4 weight-loss diet tips that are actually backed by science

  • Marie Claire is supported by its audience. When you purchase through links on our site, we may earn commission on some of the items you choose to buy.
  • Because Dr Stuart Farrimond knows exactly what he's talking about when it comes to maintaining a healthy body and mind

    The diet and weight loss industry is full of headspinning myths and red flags. The number of times I’ve heard of people being advised wrongly or following crazy things, most of which have no evidence behind them, is astounding. However, over the years, scientists have found a number of strategies you should keep in mind that are effective when following an science-based health regime. If you’re struggling with maintaining a healthy body and lifestyle through Lockdown 3.0, you’re not alone. Keep in mind these four essential weight-loss diet tips and be kind to yourself…

    1. Blame the Belgians for BMI baloney

    Ask a doctor or personal trainer about diet tips and your ideal weight, and they’ll probably point you to your BMI (Body Mass Index). It is calculated as your weight in kilograms divided by the square of your height in metres. If your number comes out between 18.5 and 24.9 you’re said to be ‘healthy’, anything above or below puts you over or underweight. Like a hallowed scripture, few people question the BMI scale and its weight categories.

    The science bit: In reality, the formula is a 200-year-old maths hack, based on the sizes and weights of sedentary Belgians. BMI is badly in need of an update. Your BMI score can used as a rough and ready way of guesstimating whether you are significantly over or underweight but anything else needs to be taken with a bucket of salt. BMI doesn’t take account of muscle, which is heavier than fat, and neither does it adjust for height properly.

    Get this: if you’re tall, your BMI will be over-inflated; if you’re shorter than average, your BMI will be unduly low. You can easily be outside the recommended range and be perfectly healthy. It is far better to have your body fat measured, which can be done fairly accurately at home with some decent ‘smart scales’. Failing that, a better a newer, more accurate formula to calculate body fat than BMI is relative fat mass (RFM) – all you need is a tape measure – and there are plenty of online calculators to crunch the numbers for you.

    2. Not all bodies are created equal

    Might the slender-framed among us have a faster metabolism or be born with skinny genes? The truth is that we’re terrible at judging how much we’ve eaten, most of us significantly underestimating the number of calories we eat in a given day – even when we keep a food diary. Sugary drinks, milky coffees, that mid-morning biscuit, and the evening glass of wine are easily (and conveniently) forgotten, but they all add up.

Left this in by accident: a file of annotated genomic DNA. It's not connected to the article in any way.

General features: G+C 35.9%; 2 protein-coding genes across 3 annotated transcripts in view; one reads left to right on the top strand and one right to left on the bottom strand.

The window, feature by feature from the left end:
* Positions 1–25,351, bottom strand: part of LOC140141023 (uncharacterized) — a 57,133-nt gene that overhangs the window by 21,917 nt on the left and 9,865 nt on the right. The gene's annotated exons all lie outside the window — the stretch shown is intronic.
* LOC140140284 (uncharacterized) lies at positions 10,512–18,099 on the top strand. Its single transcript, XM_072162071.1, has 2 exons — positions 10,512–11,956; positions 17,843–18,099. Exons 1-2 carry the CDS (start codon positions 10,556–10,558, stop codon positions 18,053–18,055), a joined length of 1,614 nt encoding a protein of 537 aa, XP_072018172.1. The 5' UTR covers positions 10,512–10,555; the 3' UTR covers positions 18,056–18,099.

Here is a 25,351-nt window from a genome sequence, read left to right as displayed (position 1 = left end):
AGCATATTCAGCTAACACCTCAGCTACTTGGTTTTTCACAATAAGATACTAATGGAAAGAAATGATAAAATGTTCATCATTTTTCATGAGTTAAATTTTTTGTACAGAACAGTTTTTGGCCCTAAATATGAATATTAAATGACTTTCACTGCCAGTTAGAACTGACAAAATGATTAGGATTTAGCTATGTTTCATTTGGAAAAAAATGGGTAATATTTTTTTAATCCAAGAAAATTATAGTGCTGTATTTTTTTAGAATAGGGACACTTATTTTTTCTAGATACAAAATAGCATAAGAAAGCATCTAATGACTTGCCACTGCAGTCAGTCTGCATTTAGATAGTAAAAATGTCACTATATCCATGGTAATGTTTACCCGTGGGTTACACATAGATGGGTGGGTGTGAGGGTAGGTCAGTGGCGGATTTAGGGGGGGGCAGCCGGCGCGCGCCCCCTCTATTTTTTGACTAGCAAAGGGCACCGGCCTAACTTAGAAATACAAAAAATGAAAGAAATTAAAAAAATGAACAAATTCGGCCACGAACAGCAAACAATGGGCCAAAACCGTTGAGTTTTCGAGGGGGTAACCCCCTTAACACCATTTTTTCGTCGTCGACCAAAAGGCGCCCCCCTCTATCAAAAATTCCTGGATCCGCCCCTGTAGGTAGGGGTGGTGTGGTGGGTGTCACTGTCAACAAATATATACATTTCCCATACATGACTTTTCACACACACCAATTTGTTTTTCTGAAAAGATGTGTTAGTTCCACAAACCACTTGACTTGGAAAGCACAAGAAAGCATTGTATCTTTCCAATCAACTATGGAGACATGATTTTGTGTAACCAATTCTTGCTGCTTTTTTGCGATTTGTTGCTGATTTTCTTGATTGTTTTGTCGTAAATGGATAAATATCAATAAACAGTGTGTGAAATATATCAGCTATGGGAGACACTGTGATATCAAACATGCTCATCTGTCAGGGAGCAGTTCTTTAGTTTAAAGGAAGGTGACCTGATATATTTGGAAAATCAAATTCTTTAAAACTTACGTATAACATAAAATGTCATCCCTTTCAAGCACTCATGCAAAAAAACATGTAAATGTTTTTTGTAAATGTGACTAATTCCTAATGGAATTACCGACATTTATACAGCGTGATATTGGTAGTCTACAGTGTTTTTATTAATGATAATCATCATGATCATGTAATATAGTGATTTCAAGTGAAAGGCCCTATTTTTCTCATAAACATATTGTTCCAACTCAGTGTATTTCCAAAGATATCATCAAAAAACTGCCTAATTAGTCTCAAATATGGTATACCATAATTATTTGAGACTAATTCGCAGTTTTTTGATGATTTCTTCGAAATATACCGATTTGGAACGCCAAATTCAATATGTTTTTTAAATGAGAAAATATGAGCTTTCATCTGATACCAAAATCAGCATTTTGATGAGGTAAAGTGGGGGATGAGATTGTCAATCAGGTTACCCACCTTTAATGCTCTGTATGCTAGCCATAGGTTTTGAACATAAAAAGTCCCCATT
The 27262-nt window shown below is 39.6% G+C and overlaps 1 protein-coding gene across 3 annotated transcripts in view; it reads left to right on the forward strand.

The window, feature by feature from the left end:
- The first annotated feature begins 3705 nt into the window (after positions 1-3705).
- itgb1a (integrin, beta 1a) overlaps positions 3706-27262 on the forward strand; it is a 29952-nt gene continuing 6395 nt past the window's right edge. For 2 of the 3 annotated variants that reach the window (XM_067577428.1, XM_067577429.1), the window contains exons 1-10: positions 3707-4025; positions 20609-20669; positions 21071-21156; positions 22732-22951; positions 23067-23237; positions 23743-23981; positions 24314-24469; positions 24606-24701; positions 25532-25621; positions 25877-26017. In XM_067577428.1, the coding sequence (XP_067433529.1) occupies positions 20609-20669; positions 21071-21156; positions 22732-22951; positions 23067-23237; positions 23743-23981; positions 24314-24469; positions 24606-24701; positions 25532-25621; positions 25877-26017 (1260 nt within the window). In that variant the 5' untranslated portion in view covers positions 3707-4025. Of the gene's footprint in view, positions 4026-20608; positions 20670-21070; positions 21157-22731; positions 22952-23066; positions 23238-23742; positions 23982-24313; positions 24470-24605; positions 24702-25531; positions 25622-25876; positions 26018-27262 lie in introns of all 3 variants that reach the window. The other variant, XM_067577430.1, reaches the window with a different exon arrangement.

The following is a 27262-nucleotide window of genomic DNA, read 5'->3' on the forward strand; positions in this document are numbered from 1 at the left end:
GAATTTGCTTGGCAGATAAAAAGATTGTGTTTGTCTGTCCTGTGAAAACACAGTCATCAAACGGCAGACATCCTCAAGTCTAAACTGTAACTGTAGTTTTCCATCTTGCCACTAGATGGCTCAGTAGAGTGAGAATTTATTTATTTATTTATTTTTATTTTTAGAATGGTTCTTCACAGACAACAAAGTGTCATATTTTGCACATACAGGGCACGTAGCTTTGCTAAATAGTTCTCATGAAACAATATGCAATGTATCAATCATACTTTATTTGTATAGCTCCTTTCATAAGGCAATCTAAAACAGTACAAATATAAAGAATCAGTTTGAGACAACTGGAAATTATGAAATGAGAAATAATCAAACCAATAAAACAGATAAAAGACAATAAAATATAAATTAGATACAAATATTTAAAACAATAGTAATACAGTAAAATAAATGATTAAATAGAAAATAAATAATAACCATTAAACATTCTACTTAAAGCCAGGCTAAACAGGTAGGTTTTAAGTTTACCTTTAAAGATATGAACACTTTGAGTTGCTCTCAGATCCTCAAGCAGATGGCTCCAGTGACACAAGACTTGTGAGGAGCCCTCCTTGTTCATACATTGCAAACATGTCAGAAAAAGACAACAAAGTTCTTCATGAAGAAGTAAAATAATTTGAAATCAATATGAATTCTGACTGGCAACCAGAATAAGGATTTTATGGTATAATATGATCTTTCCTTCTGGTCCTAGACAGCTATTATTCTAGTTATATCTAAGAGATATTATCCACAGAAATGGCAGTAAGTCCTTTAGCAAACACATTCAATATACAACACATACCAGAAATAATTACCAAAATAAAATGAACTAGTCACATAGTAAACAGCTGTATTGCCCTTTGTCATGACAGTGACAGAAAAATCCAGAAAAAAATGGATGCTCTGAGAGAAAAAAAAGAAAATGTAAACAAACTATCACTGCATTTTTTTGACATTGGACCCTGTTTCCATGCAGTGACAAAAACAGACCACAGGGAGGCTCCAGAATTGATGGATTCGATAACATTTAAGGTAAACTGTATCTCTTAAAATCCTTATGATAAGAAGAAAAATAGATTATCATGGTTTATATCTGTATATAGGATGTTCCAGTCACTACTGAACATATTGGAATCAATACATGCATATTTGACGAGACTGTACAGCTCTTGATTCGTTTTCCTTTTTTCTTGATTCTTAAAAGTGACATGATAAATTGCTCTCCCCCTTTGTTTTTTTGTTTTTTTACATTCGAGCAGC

The science bit: That said, we aren’t given bodies that put us on a level playing field. As far as diet tips go, you have your own unique basal metabolic rate – the amount of energy your body burns just to keep you alive. Generally, the younger and more muscular you are, the more calories you burn. Two identically proportioned people will have different metabolic rates, although it rarely varies by more than about 200 calories per day. Achieving this balance between food intake and your personal metabolic rate can be a constant challenge. On average, everyone gains about 0.5kg every year, but we can’t blame a falling metabolism: our weight creeps up mostly because we exercise less as we get older.

    3. Is my weight genetically programmed?

    Your genes decide whether you will be tall, short or a born marathon runner. And at least 50 of your genes determine how good you are at accumulating a padding of fat.

    The science bit: For instance, if you have an abnormal version of a gene called MMP2, your body can create body fat quicker than most. Around a third of women have this fat-building gene. Such people are blessed when faced with famine but cursed in our world of cheap, fast food. Another gene, FTO, sets the gauge on how much pleasure you get from eating by determining how much of the hormone dopamine is released when you eat. People who carry a particular version of this gene are 20-30% more likely to be obese, and will be on average about 1.5kg heavier than non-carriers. You are not powerless though – research shows that regular exercise can negate the effects of a faulty FTO.

    4. Which is the best weight-loss diet?

    As far as diet tips go, losing excess weight is simple – if you put less fuel into your body than it needs, it will burn its excess fat. But the reality is incredibly difficult for many of us. There is no perfect way to shed excess fat, although there are plenty of very bad ways. Beware of diet-speak mumbojumbo: ‘Clean’ and ‘natural’ don’t have any proper definition and simply hark to vague mythical ideas of a ‘purer’ past.

    The science bit: Theories about ‘detoxing’ and balancing levels of acid and alkali are pure make-believe, based on zero science. Some diets will shed pounds, but not for the reasons you might think. Cutting out carbohydrates works because foods high in protein are more filling than starchy foods. It’s much easier it is to scoff a medium portion of carb-rich chips than it is to polish off two chicken breast fillets (a high protein food with almost no carbohydrate), even though both contain the same amount of energy. Unless under strict instruction from a doctor, always avoid rapid weight-loss programmes, 10% of the weight you lose on a crash diet is muscle, not fat. Mental health usually takes a hit, and risks of obsessive thinking are high.

    * The Science of Living by Dr Stuart Farrimond (published by DK) is out now

    Reading now